Exotic Animals:  bison, deer, rabbits, and ratites must be slaughtered in a NYS custom exempt plant if the meat will be sold.  Inspection is not necessary for retail sales (to end user). For questions about meat slaughter and sales, contact the NYS Department of Agriculture & Markets at (518) 457-4492.
 

Selling Fish

Without any special permits, you may sell a fresh whole fish at your farm to a private customer. You may bring completely chilled fresh whole fish to a farmer’s market and sell to a private customer. Keep fresh whole fish at 32°F with crushed ice or in a refrigerated unit.
For eviscerated fish, the entire gut contents must be removed and the fish must be thoroughly rinsed with fresh water that is 38°F or lower (water must be of public source or from a tested well.) Chill the fish to 32°F immediately. At this point, the fish can be frozen and kept in a frozen state for sale. Frozen eviscerated fish may be sold at the farm or at a farmer’s market; fresh and properly chilled eviscerated fish may be sold at a farmer’s market or at the farm.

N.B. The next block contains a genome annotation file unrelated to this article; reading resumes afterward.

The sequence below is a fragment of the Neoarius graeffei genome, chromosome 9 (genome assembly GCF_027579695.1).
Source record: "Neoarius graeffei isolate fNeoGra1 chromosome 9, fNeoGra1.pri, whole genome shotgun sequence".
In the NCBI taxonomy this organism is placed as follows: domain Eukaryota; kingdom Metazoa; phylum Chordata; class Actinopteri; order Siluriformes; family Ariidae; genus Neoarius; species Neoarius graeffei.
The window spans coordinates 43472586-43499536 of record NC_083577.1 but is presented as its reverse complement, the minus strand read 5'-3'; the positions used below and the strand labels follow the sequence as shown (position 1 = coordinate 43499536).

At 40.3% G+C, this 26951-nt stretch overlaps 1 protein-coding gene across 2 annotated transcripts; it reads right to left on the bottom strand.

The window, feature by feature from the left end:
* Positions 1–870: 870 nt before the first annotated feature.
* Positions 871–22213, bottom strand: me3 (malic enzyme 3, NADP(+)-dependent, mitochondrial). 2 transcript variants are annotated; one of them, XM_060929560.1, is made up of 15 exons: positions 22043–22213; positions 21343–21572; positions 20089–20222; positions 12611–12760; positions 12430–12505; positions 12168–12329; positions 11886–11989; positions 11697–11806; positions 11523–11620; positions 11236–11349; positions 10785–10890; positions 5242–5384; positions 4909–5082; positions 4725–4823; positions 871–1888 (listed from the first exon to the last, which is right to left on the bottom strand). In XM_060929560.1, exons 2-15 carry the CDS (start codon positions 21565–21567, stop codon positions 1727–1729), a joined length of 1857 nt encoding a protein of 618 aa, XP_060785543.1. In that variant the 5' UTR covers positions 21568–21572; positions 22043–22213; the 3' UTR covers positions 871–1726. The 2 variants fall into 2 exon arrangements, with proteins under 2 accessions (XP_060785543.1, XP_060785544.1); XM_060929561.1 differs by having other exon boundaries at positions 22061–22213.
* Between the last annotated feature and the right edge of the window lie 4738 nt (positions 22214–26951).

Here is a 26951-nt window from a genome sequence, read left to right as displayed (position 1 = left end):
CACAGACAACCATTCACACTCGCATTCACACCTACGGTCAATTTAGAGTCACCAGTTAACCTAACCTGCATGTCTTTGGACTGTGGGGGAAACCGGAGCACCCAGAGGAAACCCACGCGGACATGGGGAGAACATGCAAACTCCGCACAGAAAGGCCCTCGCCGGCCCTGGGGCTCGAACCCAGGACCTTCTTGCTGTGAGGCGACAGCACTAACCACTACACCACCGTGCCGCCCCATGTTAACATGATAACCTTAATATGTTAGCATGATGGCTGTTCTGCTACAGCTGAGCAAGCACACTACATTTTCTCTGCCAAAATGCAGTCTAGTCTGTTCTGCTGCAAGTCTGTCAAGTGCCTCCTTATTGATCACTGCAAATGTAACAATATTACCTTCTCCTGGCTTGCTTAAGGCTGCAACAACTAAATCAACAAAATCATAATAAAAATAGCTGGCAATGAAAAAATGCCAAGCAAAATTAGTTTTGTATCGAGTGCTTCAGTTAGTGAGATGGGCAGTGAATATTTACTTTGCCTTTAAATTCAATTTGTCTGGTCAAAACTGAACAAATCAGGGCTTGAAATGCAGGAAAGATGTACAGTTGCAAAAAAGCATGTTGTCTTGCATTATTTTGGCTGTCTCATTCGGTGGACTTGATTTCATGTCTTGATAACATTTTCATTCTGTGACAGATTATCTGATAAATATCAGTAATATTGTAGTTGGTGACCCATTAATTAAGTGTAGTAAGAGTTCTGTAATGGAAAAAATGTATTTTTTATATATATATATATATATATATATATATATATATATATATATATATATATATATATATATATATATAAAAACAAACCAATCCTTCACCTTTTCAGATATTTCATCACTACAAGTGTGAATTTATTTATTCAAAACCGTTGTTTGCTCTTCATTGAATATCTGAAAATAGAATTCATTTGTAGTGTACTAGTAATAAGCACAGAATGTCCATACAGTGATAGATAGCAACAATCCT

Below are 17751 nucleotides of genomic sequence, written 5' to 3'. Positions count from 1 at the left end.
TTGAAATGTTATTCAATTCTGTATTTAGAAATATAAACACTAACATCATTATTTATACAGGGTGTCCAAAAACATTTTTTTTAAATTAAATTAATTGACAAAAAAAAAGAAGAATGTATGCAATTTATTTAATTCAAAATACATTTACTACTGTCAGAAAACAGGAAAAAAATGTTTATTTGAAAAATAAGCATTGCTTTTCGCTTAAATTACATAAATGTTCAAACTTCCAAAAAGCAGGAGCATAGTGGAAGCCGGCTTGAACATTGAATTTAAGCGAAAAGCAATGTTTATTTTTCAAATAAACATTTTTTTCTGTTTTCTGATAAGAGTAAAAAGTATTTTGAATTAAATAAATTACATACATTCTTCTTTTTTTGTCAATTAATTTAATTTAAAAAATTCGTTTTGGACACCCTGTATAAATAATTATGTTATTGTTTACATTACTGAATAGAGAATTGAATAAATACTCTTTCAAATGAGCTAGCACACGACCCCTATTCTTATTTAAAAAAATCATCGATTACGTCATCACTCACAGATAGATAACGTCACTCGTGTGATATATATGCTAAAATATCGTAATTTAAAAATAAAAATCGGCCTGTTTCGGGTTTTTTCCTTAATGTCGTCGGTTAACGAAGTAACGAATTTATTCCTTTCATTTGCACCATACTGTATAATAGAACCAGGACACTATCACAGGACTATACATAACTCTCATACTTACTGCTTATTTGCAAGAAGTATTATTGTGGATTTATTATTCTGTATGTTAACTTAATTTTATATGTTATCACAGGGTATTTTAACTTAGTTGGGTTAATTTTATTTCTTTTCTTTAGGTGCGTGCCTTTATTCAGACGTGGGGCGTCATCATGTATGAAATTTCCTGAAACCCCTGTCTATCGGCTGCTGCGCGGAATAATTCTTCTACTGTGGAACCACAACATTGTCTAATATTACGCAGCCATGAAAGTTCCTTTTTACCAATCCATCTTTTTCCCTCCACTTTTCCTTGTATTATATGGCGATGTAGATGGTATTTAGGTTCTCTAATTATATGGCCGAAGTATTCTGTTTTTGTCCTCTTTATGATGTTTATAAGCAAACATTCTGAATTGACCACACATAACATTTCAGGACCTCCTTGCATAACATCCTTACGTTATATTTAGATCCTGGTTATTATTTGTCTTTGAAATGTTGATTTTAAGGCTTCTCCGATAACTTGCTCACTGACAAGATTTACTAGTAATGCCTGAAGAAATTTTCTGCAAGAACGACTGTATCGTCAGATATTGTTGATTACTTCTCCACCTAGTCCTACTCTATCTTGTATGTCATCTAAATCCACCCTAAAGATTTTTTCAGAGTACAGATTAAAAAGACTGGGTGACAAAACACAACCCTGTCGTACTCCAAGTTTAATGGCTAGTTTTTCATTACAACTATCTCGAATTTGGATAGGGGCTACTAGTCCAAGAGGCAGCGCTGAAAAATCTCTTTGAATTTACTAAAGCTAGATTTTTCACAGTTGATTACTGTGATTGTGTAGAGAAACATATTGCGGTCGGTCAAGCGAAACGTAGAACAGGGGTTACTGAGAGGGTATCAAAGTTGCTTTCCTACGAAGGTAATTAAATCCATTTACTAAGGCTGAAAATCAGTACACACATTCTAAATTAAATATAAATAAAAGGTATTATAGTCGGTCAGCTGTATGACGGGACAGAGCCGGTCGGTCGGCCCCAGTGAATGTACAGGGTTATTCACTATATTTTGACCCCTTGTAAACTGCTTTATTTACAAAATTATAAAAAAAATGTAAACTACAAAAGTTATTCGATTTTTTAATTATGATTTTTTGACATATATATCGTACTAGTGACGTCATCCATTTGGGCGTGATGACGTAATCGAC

Filleting fish or any similar processing requires an Article 20-C License at your farm or an off-farm facility that carries a current 20-C License. You may transport your fish to a 20-C facility and use it temporarily (usually for a rental fee). Such fish may be sold to individuals, stores, or restaurants if in a frozen state. Fresh fillet sales require an Article 28 Retail Food Store License.  As of June 2010, an Article 20-C license fee costs $400.00 and an Article 28 license fee costs $250.00.